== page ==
Thanks to the hard graft of fam­ily and friends, as well as a lot of bleach, Louisa and Stu­art were able to make the farm­house hab­it­able in a fort­night.

“If you don’t get your pa­per­work done then you don’t get any sub­si­dies for that year”

Af­ter ex­pend­ing all that el­bow grease, it was time to shift into another gear men­tally, and at­tack the ad­min that comes with run­ning an or­ganic farm in France. Louisa ex­plains: “The first thing on the pa­per­work side was be­ing reg­is­tered as farm­ers, and get­ting our doc­u­men­ta­tion done for sub­si­dies. If you don’t get your pa­per­work done then you don’t get any sub­si­dies for that year, and they’re not to be sniffed at!”

Luck­ily, they had lo­cal sup­port. “An agent for Safer helped us,” says Louisa, adding: “He’s re­tired now, but raised six chil­dren on an or­ganic farm self-suf­fi­ciently, liv­ing out here for 30 years. He’s a bit of a guru. There are quite a few of them out here, and they’re gen­er­ally Dutch or Ger­man. With­out them we’d have been floun­der­ing.”

That good re­la­tion­ship with their neigh­bours proved to be a god­send on many an oc­ca­sion, with Louisa and Stu­art call­ing on the lo­cals for ad­vice, guid­ance and, from time to time, to bor­row equip­ment. She ex­plains: “You come to France with this idea you’re go­ing to cre­ate a farm and think it’s go­ing to be fab­u­lous be­cause you see all these French fam­i­lies liv­ing the life, but they’ve been do­ing it for gen­er­a­tions.

“If you don’t get on with your neigh­bours it’s hor­rific. I know peo­ple who don’t and it’s al­most gang war. They have a re­ally hard time. For us, what re­ally helped us in­te­grate was the fact we had two small ba­bies and we en­rolled them

straight into mater­nelle. I joined the school coun­cil as well.”

Louisa stresses the im­por­tance of this most so­cial of net­works, say­ing: “I think there’s a se­cret code in the coun­try­side: if your neigh­bour asks you for help, then the an­swer is al­ways yes, re­gard­less of whether it’s in­con­ve­nient for you. In the UK, I think we’ve for­got­ten how to ask our neigh­bours for help, be­cause we just ex­pect to pay some­one to do some­thing. We’ve for­got­ten how to say, ‘Look, can you help me?’ and that it’s okay to ask. If you don’t do it here, you won’t sur­vive.”

So, once the farm­house had been made hab­it­able, and the all-im­por­tant pa­per­work was in place, the fam­ily were then able to welcome their first an­i­mals. “The pigs ar­rived about two months af­ter we got there,” Louisa says. “I think a chicken and some chicks were the first thing to ar­rive, then we bought ten wean­ers – pigs that are about eight to ten weeks old, who had been weaned off their mother’s milk and were eat­ing solid food.”

Af­ter let­ting the pigs work their magic on the area that would go on to be a veg­etable patch, turn­ing it over as ef­fi­ciently as any trac­tor, she and Stu­art made new en­clo­sures in the farm’s woodlands.

“We’ve got 13 hectares of oak woodlands and en­closed part of it to ac­com­mo­date more pigs. That same year, we bought two preg­nant sows in the June. We had to build some pig sties as we didn’t have any, so we learned to do block walling.”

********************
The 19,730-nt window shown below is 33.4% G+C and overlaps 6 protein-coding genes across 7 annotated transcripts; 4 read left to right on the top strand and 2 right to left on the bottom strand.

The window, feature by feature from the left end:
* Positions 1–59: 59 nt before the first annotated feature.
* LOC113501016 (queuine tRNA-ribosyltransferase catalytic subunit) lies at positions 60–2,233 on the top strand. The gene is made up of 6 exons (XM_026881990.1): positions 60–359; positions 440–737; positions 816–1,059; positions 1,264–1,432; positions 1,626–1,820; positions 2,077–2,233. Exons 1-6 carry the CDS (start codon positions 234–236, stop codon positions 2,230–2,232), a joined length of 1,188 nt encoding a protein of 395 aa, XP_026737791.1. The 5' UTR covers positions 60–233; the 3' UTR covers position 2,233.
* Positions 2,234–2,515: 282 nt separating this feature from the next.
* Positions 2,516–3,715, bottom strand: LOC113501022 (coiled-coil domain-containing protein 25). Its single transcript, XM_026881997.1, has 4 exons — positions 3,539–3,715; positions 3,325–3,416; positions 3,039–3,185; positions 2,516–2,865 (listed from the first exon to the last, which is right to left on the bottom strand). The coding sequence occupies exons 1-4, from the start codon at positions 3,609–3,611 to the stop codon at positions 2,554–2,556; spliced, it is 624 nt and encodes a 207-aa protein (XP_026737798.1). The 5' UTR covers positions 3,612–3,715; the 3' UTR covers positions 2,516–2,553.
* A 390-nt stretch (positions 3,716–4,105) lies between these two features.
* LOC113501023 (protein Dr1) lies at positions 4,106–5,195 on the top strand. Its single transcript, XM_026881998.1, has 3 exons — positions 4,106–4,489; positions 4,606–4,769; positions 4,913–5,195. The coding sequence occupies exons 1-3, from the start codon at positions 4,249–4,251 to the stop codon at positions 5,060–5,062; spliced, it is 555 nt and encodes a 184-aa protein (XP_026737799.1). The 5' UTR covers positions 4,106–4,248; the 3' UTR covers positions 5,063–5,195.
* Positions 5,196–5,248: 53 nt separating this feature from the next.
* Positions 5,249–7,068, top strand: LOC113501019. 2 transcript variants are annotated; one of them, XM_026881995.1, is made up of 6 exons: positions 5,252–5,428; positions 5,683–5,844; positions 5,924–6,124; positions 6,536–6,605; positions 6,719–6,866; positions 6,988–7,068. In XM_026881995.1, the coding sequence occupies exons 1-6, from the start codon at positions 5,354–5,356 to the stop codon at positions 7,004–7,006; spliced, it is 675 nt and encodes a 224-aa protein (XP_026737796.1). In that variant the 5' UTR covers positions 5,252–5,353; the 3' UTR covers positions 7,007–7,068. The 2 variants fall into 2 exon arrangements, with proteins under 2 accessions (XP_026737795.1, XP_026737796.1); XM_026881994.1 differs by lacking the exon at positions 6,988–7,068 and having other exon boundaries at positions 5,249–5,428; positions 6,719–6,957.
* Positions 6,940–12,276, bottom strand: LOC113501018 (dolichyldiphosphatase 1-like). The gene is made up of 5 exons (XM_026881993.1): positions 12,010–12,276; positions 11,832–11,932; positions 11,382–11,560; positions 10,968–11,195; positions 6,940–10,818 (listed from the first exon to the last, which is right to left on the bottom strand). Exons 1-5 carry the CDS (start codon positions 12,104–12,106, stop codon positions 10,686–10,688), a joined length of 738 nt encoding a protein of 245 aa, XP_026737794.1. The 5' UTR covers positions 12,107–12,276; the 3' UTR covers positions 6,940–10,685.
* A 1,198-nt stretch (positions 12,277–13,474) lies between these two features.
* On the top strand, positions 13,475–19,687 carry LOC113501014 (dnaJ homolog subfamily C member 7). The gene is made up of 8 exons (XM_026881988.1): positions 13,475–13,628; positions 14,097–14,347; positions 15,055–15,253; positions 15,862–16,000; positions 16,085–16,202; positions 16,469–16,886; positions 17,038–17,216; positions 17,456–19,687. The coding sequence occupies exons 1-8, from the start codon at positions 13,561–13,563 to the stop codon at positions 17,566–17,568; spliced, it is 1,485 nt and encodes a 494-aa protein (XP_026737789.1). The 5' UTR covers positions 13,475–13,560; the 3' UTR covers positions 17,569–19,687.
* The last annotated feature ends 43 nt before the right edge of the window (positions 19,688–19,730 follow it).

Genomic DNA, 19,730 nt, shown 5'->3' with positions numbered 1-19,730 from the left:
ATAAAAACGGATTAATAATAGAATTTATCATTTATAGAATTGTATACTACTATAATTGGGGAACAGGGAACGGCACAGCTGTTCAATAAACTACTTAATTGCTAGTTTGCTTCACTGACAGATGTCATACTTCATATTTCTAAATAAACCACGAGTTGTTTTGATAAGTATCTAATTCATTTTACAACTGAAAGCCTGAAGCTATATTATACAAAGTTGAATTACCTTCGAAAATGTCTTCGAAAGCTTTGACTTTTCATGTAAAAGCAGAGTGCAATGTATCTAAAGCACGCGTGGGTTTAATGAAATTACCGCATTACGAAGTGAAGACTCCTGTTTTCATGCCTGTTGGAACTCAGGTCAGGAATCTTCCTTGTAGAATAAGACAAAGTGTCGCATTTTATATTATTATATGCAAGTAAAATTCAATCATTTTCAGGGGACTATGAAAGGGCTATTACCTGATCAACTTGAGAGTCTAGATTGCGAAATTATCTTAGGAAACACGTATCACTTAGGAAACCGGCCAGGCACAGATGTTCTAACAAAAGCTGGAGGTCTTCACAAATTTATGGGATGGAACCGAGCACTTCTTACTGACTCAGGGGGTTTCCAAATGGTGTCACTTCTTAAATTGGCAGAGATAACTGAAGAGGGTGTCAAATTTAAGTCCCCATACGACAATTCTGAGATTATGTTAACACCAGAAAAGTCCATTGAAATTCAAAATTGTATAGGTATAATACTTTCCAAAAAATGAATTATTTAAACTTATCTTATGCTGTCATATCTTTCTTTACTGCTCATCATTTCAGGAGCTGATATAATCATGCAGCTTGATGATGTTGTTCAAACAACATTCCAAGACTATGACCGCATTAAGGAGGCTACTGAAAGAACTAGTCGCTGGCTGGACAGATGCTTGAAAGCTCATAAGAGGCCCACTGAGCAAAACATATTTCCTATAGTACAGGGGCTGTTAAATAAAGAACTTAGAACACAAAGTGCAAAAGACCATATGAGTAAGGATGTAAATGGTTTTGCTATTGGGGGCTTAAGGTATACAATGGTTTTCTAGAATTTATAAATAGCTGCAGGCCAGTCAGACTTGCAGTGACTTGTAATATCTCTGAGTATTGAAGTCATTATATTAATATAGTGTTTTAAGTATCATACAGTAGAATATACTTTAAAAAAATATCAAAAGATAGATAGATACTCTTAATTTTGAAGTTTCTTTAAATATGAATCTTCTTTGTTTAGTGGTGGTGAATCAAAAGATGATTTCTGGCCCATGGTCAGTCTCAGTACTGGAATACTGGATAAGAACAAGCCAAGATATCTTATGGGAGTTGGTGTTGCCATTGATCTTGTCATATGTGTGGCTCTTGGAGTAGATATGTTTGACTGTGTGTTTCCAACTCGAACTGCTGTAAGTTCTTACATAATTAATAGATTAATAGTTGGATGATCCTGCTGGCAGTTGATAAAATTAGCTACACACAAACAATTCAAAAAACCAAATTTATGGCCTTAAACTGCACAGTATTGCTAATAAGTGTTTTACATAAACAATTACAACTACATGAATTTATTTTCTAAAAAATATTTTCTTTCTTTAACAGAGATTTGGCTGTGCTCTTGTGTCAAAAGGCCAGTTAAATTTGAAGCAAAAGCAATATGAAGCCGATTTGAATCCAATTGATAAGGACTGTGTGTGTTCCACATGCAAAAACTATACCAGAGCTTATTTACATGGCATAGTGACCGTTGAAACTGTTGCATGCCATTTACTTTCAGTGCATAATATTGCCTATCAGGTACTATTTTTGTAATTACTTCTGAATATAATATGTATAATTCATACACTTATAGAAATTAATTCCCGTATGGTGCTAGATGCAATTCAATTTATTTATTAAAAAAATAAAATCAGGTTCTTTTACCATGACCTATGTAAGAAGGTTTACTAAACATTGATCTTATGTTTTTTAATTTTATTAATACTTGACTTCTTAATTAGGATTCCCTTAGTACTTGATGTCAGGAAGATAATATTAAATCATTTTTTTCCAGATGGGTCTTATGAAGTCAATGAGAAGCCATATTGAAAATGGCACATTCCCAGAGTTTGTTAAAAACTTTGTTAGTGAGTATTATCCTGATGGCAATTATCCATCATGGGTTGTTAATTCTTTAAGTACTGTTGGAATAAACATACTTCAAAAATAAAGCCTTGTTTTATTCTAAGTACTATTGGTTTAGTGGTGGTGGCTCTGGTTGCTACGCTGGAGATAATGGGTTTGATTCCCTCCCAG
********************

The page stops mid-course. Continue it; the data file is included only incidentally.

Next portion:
It turned out to be one of many lessons, some more dif­fi­cult than oth­ers, that Louisa and Stu­art have learned in the past few years, but when it comes to send­ing her beloved an­i­mals to slaugh­ter, it’s not as much of a

“We’ve got 13 hectares of oak wood­land and en­closed part of it to ac­com­mo­date more pigs”

wrench as imag­ined.

“I’ve hard­ened a lot over the past six years. You have to,” says Louisa. “I have a deep re­spect for my an­i­mals, and I know that while they’re alive and with me, they have the high­est qual­ity stan­dard of farm life they could pos­si­bly have. I treat them well. In re­turn, they give me a prod­uct that I can sell, so I can live.”

She adds: “I re­mem­ber the first time some­one showed me how to pluck and gut a chicken. I was ab­so­lutely hor­ri­fied. Now I do it on a weekly ba­sis. It’s just part of nor­mal life. It’s the prove­nance of our food. We’re mak­ing qual­ity food to feed our fam­ily and it’s the main rea­son we’re here. We take pride in the fact we’ve raised re­ally good qual­ity food to eat. So there are lots of pos­i­tives.”

As well as the Hallewell fam­ily and all their an­i­mals, En­jouanis­son regularly opens its doors to lo­cal chil­dren at­tend­ing cook­ery work­shops or adults keen to learn more about the world of or­ganic farm­ing. “It’s been an amaz­ing roller coaster: lots and lots of fun.” says Louisa.

There’s no doubt En­jouanis­son has a long and prof­itable fu­ture ahead of it, selling de­li­cious meat to a grow­ing base of cus­tomers, both online and at var­i­ous farm­ers’ mar­kets. The life the fam­ily have cho­sen and cre­ated in France is def­i­nitely not for the work shy or the faint-hearted but it is cer­tainly a ‘Good Life’.


These pages, clock­wise from top left: con­tented sow and piglets; Louisa proudly selling pro­duce at a farm­ers’ mar­ket; or­ganic ham; bot­tle-feed­ing piglets; Louisa, Stu­art, Har­monie and Phoenix

These pages, clock­wise from top left: Stu­art and a prize piglet; the idyl­lic ru­ral set­ting.; or­ganic sausages, young piglets find­ing their feet

This page: from IT worker to bud­ding farmer, Stu­art feeds his pigs